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caption: Sancha Gonzalez participates in Mock Trial and prepares her statement to prove that her client is not guilty.
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Sancha Gonzalez participates in Mock Trial and prepares her statement to prove that her client is not guilty.
Credit: Photo Credit: Carlo Gonzalez

The politics of pantsuits. Teen grapples with unwritten dress code for women in leadership

For the first time in United States history, the country saw six women run for president in the 2020 election. Unlike the male candidates, the women were asked about their fashion choices.

What women candidates wear plays a huge role in whether people think they’re electable, and that judgment of women’s clothing choices starts pretty young.

I met with high school student Sancha Gonzalez, who told me how she decided what she would wear for Mock Trial, a club where students imitate an actual trial as attorneys and witnesses.

“I would always straighten my hair,” Gonzalez said. “Then I would do my makeup. It couldn’t be too intense, but we still had to look professional by covering up our acne and dark circles. Lastly, I would put on my heels and finally walk out the door for the day.”

As president of Mock Trial, Gonzalez knows exactly what the jury is looking for. Follow their rubric, and you won’t lose points.

She remembers their first scrimmage, when the jury told them why they lost: “All of the women attorneys were told that they should’ve worn pants instead of skirts because skirts made them look more feminine, and they would be more respected if they wore pants.”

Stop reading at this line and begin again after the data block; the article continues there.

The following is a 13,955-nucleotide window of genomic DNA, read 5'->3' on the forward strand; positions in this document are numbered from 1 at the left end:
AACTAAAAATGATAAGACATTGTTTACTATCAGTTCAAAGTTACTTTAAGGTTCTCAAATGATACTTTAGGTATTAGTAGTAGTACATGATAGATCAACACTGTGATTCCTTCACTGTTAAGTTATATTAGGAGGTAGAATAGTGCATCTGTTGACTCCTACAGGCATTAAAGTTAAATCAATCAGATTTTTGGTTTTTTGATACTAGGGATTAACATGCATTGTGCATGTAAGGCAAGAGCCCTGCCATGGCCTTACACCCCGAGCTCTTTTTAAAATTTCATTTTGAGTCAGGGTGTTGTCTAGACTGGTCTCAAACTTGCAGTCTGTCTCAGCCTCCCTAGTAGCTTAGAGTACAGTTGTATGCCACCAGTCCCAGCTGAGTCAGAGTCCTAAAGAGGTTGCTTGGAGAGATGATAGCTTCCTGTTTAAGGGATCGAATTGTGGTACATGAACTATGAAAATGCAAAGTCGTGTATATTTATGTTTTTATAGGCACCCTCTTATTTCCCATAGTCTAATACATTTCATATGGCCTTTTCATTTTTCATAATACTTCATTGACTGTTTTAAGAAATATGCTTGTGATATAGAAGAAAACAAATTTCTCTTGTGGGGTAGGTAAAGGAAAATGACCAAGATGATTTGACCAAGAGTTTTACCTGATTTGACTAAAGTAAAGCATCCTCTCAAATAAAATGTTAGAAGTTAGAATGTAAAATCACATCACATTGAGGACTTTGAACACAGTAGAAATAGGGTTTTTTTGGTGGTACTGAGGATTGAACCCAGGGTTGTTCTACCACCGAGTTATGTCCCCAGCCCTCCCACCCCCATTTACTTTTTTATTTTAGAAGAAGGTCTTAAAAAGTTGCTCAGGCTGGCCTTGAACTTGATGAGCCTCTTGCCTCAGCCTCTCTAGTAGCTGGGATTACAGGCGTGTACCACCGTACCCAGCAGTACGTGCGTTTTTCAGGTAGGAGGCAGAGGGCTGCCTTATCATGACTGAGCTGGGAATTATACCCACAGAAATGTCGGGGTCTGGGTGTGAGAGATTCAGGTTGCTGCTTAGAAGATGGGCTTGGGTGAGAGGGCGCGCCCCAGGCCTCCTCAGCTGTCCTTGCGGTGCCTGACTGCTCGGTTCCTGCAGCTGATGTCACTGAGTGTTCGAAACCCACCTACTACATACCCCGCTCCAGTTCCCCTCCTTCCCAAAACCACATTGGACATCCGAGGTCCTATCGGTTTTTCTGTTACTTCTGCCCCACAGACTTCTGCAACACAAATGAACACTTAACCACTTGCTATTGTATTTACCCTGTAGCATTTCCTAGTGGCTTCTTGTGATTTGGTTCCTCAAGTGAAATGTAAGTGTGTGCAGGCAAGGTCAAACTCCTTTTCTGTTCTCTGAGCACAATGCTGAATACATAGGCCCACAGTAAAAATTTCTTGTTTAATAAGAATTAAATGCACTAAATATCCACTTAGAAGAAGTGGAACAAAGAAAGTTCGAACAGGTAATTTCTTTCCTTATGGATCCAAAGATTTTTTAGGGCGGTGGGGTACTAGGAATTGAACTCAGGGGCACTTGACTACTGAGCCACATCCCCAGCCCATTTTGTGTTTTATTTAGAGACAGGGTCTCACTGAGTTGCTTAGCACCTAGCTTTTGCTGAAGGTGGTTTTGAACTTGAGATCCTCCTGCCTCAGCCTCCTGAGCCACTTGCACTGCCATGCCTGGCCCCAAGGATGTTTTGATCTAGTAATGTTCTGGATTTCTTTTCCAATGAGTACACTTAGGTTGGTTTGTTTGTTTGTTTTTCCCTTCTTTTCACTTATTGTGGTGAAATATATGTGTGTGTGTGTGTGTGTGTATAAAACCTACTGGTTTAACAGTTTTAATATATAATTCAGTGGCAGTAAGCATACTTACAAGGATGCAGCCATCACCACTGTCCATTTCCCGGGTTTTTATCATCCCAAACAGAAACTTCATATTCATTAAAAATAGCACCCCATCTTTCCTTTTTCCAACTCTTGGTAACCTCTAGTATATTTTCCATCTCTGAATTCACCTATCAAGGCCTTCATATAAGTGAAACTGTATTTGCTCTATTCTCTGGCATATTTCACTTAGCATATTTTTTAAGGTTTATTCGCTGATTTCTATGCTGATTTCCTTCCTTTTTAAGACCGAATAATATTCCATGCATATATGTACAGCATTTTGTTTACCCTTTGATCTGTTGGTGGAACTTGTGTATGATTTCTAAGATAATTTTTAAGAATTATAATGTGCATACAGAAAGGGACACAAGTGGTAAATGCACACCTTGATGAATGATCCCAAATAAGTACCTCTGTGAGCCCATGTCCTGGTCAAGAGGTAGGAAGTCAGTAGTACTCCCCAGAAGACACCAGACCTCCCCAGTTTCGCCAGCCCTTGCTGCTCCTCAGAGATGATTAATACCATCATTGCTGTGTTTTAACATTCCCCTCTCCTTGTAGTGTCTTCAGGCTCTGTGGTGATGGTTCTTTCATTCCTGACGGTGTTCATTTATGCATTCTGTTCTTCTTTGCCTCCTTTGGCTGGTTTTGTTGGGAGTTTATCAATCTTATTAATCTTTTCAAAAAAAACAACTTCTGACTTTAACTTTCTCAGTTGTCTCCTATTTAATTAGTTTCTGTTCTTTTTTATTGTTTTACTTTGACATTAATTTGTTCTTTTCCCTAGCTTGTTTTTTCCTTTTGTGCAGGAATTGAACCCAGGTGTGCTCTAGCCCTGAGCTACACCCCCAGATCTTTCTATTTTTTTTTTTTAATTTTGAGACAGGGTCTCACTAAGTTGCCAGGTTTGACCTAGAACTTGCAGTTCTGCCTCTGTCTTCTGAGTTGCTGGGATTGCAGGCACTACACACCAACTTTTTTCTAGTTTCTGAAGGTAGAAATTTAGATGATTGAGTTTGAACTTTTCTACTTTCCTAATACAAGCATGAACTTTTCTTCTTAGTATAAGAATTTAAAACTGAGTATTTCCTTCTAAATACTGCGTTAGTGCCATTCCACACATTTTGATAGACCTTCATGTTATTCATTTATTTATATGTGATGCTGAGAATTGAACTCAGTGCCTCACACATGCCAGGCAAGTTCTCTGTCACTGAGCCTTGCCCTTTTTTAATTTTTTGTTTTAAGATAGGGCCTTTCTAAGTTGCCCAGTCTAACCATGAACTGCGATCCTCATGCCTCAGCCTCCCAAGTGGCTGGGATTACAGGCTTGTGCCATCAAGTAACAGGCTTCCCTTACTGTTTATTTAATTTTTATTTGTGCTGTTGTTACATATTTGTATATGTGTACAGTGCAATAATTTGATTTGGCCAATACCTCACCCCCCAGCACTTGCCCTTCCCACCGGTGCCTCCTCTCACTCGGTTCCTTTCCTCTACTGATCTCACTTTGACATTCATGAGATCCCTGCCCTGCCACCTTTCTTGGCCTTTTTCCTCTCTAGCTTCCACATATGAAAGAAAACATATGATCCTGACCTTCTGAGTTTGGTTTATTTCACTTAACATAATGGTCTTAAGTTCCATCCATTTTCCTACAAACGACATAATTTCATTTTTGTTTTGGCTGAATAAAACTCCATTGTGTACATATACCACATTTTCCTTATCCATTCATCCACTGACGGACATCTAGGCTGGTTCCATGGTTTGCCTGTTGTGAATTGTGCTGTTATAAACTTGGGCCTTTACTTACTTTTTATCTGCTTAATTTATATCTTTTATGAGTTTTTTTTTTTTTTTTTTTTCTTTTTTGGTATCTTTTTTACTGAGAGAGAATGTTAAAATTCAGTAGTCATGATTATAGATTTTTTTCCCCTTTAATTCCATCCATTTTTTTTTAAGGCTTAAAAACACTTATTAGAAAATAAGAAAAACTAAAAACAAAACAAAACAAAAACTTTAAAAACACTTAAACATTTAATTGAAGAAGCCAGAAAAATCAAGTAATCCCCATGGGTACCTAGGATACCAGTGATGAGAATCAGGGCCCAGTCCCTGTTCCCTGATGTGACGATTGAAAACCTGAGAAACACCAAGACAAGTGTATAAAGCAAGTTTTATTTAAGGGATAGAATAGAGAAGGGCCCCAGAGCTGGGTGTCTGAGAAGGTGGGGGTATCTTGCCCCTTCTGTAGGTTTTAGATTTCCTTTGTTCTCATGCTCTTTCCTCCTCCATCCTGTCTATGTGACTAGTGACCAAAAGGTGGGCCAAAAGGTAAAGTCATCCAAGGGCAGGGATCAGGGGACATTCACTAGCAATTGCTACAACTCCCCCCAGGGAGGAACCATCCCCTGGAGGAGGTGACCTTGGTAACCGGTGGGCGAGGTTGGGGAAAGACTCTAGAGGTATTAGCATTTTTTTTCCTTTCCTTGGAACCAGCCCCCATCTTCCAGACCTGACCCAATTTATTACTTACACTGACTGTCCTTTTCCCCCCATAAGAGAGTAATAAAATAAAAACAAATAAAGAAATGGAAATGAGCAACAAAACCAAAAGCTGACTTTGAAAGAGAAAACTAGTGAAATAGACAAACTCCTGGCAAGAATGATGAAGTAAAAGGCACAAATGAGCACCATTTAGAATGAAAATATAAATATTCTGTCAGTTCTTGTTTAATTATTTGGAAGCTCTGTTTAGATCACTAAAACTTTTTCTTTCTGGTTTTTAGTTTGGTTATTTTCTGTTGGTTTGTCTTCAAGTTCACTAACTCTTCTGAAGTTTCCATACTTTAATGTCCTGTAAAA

Pants might be the expectation for Mock Trial, but Hillary Clinton got criticized for her pantsuits. So what is the official rule book?

Well, there is none. But Gonzalez knows that either way, expectations involve dressing the part.

“What you wear sends a message to people about who you are,” said Jessica Bennet, a New York Times editor covering gender and culture. She explained that women are often scrutinized more critically than their male counterparts.

“This ranges from their records and how much experience they have, to whether the public perceives them to be electable, to the way that they say things, literally their tone of voice or the pitch of their tone, to what they wear," Bennet said. "And part of this has to do [with] the fact that we are not used to seeing women in the highest positions of power.”

For now, women still have to conform to an unwritten dress code.

Ambika Singh wants to help them. She has a business called Armoire, an online clothing retail store with a variety of styles to choose from.

caption: A customer looks at jackets at Armoire.
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A customer looks at jackets at Armoire.
Credit: Courtesy of Ambika Singh

“Clothing is how we present ourselves,” Singh said. “Part of the armor, the first impression. In the modern era, our armor is clothing, so I focused on clothing because of its relationship with how we present externally and how we feel internally.”

But the women running for president in 2020 didn’t get to pick their outfits based on personal style or what made them feel good. Instead, they had to think carefully about what each outfit telegraphed to voters.

We won’t have a woman president this year. But the democratic nominee Joe Biden promised to nominate a woman as his running mate.

How will voters react to what she wears?

I went back to high school student Sancha Gonzalez. Her dream is to go into politics and possibly work in the White House. She said her gender and what she wears is always in the back of her mind.

“I feel like if you don’t dress in a feminine way, you’re seen as too powerful, too manly, or something that you’re not," Gonzalez said. "Women that are wearing pantsuits or powerful outfits or strong colors, they’re always seen as abrasive and aggressive instead of, ‘Oh, they’re wearing the color red just because they like it,’ like how a man would be seen.”

Gonzalez would like to think we don’t get judged by what we wear. But she also realizes both men and women have internalized the messages about the way professional women should look.

And given her ambitions for the future, Gonzalez will continue to play by the rules until those rules change.

This story was created in KUOW's RadioActive Advanced Producers Workshop for teenagers, with production support from Sonya Harris. Edited by Marcie Sillman.

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